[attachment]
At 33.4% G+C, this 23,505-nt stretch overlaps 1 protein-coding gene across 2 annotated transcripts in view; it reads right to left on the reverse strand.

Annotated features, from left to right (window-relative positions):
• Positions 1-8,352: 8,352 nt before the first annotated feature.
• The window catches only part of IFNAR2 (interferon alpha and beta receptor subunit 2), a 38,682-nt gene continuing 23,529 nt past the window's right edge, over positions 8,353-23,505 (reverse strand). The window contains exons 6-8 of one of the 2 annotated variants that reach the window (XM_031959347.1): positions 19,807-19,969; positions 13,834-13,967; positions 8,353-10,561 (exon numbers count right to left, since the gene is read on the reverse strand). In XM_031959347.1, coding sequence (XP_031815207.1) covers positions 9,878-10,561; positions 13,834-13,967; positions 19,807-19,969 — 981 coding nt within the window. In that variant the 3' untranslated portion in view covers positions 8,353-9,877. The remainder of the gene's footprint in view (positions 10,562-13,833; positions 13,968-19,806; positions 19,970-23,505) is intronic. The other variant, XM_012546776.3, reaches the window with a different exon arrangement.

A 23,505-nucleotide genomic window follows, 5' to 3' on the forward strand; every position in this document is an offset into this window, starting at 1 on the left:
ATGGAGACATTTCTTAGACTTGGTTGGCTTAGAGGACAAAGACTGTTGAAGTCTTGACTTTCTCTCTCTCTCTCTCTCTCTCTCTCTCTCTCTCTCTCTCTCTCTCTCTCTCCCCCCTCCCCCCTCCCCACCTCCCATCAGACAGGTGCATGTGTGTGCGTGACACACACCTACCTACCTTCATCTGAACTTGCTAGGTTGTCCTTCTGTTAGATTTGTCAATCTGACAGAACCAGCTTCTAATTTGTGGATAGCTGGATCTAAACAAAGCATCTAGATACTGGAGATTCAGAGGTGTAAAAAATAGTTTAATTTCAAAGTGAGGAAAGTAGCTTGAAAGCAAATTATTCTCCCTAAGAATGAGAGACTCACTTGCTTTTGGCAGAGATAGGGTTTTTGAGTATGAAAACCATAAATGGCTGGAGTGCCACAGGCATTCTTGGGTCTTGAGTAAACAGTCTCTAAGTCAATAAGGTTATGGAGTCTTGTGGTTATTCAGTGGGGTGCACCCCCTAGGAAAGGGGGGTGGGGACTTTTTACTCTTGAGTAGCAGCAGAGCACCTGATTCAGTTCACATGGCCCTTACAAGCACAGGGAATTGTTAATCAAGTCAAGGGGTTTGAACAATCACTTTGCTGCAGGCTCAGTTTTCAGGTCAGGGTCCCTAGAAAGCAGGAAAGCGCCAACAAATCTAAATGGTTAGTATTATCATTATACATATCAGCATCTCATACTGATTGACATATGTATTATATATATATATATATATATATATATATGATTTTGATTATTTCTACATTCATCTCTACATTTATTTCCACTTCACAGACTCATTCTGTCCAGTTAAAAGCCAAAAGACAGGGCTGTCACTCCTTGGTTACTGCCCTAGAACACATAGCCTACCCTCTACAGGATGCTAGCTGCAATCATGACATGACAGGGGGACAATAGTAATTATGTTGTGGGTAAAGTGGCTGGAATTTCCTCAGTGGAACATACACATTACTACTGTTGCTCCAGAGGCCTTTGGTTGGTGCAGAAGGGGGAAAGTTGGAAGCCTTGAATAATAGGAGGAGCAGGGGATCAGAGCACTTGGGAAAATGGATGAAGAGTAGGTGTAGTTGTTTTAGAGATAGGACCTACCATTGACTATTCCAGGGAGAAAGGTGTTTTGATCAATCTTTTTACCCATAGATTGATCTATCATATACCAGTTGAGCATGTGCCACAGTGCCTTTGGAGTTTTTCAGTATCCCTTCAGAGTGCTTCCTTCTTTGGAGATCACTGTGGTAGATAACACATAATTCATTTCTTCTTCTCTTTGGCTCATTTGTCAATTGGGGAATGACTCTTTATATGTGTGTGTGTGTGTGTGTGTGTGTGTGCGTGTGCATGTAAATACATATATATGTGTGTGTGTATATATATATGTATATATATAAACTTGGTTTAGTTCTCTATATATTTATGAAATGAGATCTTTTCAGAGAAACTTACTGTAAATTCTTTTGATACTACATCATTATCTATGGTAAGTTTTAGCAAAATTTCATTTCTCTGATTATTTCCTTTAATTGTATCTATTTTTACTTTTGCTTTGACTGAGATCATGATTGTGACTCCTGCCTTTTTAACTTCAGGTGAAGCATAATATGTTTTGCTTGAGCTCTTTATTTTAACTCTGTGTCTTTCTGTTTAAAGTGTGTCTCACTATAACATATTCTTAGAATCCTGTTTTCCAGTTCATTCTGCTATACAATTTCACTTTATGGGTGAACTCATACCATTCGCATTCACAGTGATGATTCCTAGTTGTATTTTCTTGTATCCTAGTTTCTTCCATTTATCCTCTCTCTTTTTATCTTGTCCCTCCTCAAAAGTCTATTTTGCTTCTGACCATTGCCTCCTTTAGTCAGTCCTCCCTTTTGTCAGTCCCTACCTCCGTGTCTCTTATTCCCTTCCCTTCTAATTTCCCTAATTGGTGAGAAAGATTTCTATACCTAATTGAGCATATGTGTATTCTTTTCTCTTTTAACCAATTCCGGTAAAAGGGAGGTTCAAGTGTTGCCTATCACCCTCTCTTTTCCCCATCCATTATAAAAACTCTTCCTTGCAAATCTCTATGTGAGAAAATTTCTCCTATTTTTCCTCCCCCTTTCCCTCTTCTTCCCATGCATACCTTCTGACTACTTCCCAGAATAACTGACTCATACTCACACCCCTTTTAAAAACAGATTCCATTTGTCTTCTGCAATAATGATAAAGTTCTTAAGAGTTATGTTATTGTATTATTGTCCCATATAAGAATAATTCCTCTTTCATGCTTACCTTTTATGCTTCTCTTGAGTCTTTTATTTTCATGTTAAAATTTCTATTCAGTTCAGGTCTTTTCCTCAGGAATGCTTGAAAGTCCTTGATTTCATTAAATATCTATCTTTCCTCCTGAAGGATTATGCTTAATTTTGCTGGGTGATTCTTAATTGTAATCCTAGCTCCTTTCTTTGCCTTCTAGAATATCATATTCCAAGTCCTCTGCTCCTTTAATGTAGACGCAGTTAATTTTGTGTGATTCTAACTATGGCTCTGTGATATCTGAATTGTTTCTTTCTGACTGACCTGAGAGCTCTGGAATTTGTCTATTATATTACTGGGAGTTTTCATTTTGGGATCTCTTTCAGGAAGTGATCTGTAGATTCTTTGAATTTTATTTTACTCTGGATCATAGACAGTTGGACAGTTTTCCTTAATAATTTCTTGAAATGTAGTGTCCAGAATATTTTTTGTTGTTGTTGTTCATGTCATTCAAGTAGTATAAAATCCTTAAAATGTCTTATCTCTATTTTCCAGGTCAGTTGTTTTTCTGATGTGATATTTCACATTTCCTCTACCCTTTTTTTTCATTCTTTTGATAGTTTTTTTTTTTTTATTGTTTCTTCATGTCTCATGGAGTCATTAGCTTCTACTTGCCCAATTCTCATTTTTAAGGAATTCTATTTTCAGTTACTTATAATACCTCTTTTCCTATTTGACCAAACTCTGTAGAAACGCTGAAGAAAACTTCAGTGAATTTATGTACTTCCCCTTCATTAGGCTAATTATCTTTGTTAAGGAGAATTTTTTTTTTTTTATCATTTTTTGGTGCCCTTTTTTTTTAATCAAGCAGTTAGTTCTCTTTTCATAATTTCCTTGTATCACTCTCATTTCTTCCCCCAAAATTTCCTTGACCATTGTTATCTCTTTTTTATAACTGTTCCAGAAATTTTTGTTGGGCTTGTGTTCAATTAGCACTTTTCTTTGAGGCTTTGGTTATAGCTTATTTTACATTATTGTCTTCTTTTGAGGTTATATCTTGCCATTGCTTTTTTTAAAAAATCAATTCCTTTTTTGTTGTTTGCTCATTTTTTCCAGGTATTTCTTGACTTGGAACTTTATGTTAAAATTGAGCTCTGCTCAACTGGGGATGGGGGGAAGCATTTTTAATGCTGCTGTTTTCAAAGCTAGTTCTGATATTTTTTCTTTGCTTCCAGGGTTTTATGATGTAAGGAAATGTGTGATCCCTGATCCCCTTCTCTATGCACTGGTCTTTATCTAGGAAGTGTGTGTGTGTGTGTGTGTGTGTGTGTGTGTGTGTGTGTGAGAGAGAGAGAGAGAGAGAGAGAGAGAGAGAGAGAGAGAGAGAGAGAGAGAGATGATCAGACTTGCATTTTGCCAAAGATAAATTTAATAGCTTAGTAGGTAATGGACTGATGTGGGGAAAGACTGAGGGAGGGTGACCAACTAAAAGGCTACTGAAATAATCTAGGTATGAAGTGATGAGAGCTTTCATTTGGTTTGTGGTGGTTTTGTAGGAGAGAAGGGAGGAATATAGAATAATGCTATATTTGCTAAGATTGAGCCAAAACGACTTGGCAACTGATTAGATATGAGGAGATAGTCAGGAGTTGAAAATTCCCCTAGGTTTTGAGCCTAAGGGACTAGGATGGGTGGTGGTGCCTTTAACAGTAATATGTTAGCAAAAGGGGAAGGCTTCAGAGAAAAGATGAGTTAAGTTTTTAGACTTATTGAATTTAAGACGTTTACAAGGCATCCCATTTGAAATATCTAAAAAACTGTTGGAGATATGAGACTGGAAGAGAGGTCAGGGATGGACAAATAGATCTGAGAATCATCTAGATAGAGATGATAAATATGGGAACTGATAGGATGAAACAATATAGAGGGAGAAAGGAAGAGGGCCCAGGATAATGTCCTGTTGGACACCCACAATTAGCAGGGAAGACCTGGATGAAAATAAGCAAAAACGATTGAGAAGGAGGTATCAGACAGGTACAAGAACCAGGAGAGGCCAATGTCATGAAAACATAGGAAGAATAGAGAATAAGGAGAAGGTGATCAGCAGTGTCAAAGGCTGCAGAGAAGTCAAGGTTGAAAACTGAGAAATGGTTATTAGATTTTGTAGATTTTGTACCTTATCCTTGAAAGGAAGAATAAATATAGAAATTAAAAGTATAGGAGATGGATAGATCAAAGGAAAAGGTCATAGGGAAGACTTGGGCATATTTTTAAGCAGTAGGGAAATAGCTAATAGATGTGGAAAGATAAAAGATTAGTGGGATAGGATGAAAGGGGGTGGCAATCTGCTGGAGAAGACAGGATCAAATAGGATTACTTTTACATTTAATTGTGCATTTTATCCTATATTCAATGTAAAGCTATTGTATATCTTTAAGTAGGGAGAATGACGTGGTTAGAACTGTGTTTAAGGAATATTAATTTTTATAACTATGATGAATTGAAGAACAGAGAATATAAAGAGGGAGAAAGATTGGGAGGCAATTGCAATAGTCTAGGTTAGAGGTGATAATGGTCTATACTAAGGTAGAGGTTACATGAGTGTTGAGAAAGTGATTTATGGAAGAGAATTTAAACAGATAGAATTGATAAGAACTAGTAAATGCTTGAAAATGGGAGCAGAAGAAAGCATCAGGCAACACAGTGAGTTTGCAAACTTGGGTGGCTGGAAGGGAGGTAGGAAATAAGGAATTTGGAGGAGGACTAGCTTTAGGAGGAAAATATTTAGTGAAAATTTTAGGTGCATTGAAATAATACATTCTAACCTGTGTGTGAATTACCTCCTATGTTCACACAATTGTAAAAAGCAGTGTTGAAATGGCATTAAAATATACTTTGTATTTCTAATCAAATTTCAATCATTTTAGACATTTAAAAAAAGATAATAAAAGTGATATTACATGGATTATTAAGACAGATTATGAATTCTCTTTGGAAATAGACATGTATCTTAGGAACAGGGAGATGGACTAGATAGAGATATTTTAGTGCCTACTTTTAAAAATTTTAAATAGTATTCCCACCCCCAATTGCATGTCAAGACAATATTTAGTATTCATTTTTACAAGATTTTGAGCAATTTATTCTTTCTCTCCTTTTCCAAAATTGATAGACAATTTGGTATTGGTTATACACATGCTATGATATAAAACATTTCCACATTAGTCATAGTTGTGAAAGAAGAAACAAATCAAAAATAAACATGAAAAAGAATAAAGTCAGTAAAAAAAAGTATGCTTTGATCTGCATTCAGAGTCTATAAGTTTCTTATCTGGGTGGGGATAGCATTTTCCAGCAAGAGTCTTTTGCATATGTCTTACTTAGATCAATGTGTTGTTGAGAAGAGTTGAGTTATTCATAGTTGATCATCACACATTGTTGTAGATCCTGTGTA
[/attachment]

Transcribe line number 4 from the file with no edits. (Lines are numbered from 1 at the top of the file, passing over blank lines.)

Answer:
• The window catches only part of IFNAR2 (interferon alpha and beta receptor subunit 2), a 38,682-nt gene continuing 23,529 nt past the window's right edge, over positions 8,353-23,505 (reverse strand). The window contains exons 6-8 of one of the 2 annotated variants that reach the window (XM_031959347.1): positions 19,807-19,969; positions 13,834-13,967; positions 8,353-10,561 (exon numbers count right to left, since the gene is read on the reverse strand). In XM_031959347.1, coding sequence (XP_031815207.1) covers positions 9,878-10,561; positions 13,834-13,967; positions 19,807-19,969 — 981 coding nt within the window. In that variant the 3' untranslated portion in view covers positions 8,353-9,877. The remainder of the gene's footprint in view (positions 10,562-13,833; positions 13,968-19,806; positions 19,970-23,505) is intronic. The other variant, XM_012546776.3, reaches the window with a different exon arrangement.